Cultivated Blueberries are cultivars of the North American blueberry. There are native edible European blueberries, or Bilberries, or Whortleberries, which you may find growing wild in damp, acidic soils, particularly in upland areas of the UK. In Scotland, these are called “Blaeberries”.
Health Benefits. Contain vitamin C and anthocyanins.
Both types of Blueberries require an acid soil, apparently it should be of a pH less than 5.5. You can test the acidity of your soil with a simple test bought from a Garden Centre. If your ground is not naturally acidic, then you could grow them in a large container filled with ericaceous (suitable for lime hating plants), compost. However, you will have to ensure that the containers never dry out. You can increase the acidity of the soil if necessary by lightly sprinkling ammonium sulphate on the soil. Whatever you do, remember never to add lime or plant them where lime may leach into the ground. Try to provide a moist and sunny position. There are compact varieties, up to 60 cm high, which are suitable for growing in a container. In addition, there are large varieties of “highbush” Blueberry, which eventually with the right conditions may reach 1.5 m high. The most widely available and cheap variety seems to be “Bluecrop”, a tall variety. Fruit catalogues usually recommend a spacing of up to 1.5 m between plants, which seems a bit excessive judging by the growth so far of my Blueberries after several years. Most blueberries are self-fertile but the usual recommendation is to plant two different varieties to improve fertilisation of the fruit. Remember to make sure that there is no chance of lime contaminated water, leaching into your Blueberry bed.
Fertilisers must be of the “ericaceous” type, such as are suitable for heaths and heathers.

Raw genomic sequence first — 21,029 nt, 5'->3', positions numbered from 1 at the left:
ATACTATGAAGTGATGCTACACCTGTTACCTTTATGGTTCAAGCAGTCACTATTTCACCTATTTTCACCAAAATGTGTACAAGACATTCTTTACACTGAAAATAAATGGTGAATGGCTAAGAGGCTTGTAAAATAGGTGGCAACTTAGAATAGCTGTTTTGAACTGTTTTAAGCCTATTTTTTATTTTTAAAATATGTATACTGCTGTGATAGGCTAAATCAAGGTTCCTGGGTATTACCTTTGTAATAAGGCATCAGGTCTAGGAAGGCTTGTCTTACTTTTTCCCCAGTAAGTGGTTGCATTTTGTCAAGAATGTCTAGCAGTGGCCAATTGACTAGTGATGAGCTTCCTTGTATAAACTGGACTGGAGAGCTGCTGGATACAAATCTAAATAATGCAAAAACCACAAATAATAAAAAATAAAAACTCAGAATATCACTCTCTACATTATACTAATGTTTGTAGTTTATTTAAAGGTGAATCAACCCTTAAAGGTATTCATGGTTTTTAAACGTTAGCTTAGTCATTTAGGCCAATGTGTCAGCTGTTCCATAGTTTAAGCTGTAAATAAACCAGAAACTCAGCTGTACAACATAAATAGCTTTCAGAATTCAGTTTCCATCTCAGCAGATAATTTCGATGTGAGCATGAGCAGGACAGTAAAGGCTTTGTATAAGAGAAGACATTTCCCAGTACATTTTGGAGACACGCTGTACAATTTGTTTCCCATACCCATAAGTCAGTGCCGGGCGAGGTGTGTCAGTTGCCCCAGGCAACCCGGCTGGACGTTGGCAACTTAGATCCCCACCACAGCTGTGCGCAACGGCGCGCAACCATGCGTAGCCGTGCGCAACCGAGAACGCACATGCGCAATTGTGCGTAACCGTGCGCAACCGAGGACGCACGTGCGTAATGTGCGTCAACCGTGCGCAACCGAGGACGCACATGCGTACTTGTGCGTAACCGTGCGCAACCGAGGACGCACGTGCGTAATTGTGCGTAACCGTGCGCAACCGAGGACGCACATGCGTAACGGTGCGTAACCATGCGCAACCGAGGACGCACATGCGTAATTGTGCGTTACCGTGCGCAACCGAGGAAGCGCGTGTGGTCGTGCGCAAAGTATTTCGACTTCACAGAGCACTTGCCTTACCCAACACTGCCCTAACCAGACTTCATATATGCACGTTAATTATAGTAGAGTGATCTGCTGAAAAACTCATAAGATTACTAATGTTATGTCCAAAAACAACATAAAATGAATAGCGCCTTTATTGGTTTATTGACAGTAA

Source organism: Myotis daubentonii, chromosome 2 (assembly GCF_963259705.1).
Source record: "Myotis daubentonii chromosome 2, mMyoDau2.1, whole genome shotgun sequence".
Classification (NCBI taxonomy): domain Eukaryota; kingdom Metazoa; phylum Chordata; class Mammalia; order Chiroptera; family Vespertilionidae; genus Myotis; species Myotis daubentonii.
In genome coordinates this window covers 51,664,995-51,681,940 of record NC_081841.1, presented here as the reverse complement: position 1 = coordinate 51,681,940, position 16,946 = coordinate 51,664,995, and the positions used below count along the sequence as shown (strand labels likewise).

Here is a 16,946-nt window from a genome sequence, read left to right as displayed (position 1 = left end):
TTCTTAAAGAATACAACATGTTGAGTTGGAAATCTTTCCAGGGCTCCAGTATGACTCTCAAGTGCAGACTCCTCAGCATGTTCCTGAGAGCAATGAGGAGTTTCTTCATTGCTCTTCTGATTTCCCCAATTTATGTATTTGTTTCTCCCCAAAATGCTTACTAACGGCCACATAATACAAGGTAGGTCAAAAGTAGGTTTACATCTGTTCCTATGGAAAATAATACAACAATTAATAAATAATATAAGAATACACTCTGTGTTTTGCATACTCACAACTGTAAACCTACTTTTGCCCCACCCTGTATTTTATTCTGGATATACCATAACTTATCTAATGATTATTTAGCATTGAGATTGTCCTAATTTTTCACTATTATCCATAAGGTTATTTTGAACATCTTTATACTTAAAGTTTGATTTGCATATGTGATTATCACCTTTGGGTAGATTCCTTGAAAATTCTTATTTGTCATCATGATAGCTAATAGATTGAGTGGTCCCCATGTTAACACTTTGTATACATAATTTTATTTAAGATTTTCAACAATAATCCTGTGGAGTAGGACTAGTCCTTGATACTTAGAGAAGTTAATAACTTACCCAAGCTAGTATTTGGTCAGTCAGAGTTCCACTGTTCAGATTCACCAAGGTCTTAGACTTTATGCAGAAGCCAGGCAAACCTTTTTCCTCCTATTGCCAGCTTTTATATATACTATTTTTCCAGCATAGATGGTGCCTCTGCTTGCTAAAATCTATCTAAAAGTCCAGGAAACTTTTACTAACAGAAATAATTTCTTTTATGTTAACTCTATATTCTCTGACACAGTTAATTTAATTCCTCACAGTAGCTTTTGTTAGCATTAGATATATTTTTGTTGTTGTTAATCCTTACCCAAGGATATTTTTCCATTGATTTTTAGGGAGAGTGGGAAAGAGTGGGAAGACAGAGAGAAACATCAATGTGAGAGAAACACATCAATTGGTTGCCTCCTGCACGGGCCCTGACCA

Pests and diseases. It is essential to net the plants against the birds if you want to harvest any fruit! If you have problems with wasps, immediately pick any fruits that have turned blue and are almost ripe. If you put the fruit in a sunny window, you can ripen them further until they are really sweet and the flesh goes dark mauve, as shown on the RHS berry.
Pruning. There is not much pruning required in the early years but obviously cut out any damaged or dying branches. After a few years, it may be necessary to cut out wood which has stopped fruiting to encourage new fruiting growths.
Best used fresh in pies, muffins, or curiously coloured ice cream.
They are best stored frozen.
Tall Varieties of Blueberries.
Chandler. Heavy cropping with huge 18mm berries with sweet taste and slight tang.
Toro. Large crop of smaller sweet berries with a slight tang.
Spartan. Medium yield of large, good tasting fruits.
Ozark Blue. A large crop of 17mm berries with a sweet and slightly acidic taste.
Bluecrop. This is a tall, up to 1.2 to 1.5 m high, upright variety, readily available. It has large, tasty, light blue berries ripening in August and September in the North.
Earliblue. This variety has best tasting small berries with a small crop.
Dwarf Varieties of Blueberries suitable for container growing.
Sunshine Blue. This is claimed to be the most suitable and reliable variety for small gardens and containers. It grows to about 1 m x 1 m, with heavy crops of medium berries of good flavour.